Are Some Prosecutors Experts At Wrongful Conviction?

In exoneration cases over the last two years, prosecution misconduct was responsible for 75% of the wrongful convictions.
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To be clear, this article in is no way directed at those government agents and prosecutors who do not abuse their power to seek or maintain false convictions. But since 1989, almost 2,000 people have been exonerated of crimes they never committed -- a number that just scratches the surface of the true tally of wrongful convictions. Most of these people were sentenced to the death penalty, life sentences, or decades in prison. The average time they spent in prison was between 13½ and 15 years. And again, that's only those who were fortunate enough to be exonerated. The rest of us -- and there are many of us -- have to fight daily to expose our innocence and the injustice we have suffered.

When wrongful convictions are viewed as mistakes while new records of exonerations are set yearly, we have to ask: are we turning a blind eye to injustice or does society just not want to call it for what it really is?

In exoneration cases over the last two years, prosecution misconduct was responsible for 75% of the wrongful convictions. Prosecutors' practices of abusing their authority take many forms: false confessions, false witnesses, withholding favorable evidence, and much more. These tactics are used daily to secure false convictions. The chosen victims? The poor and less fortunate. Sadly, in many instances, our criminal justice system has actively encouraged these prosecutors to get guilty verdicts by any means necessary, and then stand by the most questionable convictions.

The Supreme Court decision Brady v. Maryland (1963) holds that if prosecutors fail to provide favorable evidence that is material either to guilt or to punishment in response to a case discovery request, this failure violates due process. The use of materiality as an element of determining Brady disclosures has created huge problems, however. Prosecutors have often used the claim that evidence wasn't "material" to guilt or punishment as an excuse for failing to disclose favorable evidence. This is wrong -- materiality is impossible to determine pretrial. Why? The government does not know the theory of the defense.

Finally, 53 years after Brady v. Maryland, and with almost 2,000 exonerations since 1989, the state of California has had enough of government agents' and prosecutors' misconduct. As of October 2016, California prosecutors who knowingly withhold or falsify evidence can now be charged with a felony and go straight to prison under a new law signed by Gov. Jerry Brown (D). A brave California Assemblywoman, Patty Lopez (D), introduced this bill (AB1909), making withholding evidence or falsifying of evidence by a prosecutor a felony in California.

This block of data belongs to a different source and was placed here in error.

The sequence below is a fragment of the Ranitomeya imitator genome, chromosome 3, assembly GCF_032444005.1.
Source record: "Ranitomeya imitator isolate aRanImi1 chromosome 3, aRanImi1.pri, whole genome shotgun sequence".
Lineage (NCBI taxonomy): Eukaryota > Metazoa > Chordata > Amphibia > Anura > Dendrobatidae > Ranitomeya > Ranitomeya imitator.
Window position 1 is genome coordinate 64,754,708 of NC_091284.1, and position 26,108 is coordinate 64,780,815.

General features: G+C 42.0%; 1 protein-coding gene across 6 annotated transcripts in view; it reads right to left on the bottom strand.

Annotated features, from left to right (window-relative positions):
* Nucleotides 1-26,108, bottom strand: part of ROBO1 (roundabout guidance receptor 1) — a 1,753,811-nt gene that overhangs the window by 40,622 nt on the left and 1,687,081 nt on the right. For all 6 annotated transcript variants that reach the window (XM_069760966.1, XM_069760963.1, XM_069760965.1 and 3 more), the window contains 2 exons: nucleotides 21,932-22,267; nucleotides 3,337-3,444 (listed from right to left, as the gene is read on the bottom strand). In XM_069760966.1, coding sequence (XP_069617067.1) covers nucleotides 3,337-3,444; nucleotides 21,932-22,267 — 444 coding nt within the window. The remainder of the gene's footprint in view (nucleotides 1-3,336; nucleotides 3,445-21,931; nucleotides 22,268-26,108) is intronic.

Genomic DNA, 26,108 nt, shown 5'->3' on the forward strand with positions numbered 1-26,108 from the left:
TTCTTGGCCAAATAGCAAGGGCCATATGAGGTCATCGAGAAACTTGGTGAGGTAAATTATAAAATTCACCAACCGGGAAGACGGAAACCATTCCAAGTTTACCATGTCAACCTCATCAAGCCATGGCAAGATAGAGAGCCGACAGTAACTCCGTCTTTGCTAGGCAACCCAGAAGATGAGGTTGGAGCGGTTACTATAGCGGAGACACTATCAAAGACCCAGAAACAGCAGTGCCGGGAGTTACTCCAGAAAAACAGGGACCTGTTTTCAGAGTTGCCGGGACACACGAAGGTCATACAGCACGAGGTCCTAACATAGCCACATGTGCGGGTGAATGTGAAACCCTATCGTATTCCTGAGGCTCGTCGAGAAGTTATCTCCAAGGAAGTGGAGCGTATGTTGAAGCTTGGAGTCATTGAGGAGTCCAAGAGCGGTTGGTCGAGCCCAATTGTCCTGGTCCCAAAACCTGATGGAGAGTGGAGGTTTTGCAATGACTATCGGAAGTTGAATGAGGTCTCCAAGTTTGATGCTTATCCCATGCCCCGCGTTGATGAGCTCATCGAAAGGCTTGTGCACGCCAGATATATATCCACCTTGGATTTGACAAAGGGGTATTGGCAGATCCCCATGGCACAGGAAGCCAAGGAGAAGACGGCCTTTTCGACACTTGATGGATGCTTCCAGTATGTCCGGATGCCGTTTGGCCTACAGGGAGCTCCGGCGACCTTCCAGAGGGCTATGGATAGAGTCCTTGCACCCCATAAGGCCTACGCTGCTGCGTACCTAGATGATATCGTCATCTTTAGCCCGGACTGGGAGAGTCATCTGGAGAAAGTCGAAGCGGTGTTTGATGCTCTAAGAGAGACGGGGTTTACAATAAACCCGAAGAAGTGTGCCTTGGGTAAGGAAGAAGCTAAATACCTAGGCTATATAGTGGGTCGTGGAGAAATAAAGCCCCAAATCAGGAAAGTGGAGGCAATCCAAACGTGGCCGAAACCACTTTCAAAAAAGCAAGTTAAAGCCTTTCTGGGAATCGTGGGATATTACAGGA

This new law is like a breath of fresh air for us innocent prisoners, who have suffered from this misconduct for decades by false imprisonment. AB1909 should not only be spoken about but enacted in law in EVERY state to ensure justice for ALL.

The million dollar question is: are all states going to adopt this bill to bring an end to innocent prisoners' worst nightmares? Once again, this article is not directed at prosecutors whom do not take part in malicious tactics that shatter innocent prisoners' and our families' lives. For too long, these continuous crimes have gone unpunished. It's time to bring an end to this madness. Only time will tell how seriously our system takes prosecution misconduct.

Lorenzo Johnson served 16 and a half years of a life-without-parole sentence until 2012, when the Third Circuit Federal Court of Appeals ruled there was legally insufficient evidence for his conviction. He remained free for four months, after which the US Supreme Court unanimously reinstated the conviction and ordered him back to prison to resume the sentence. With the support of The Pennsylvania Innocence Project, he is continuing to fight for his freedom. Though he does not have internet access himself, you can email his campaign, make a donation, or sign his petition and learn more at:

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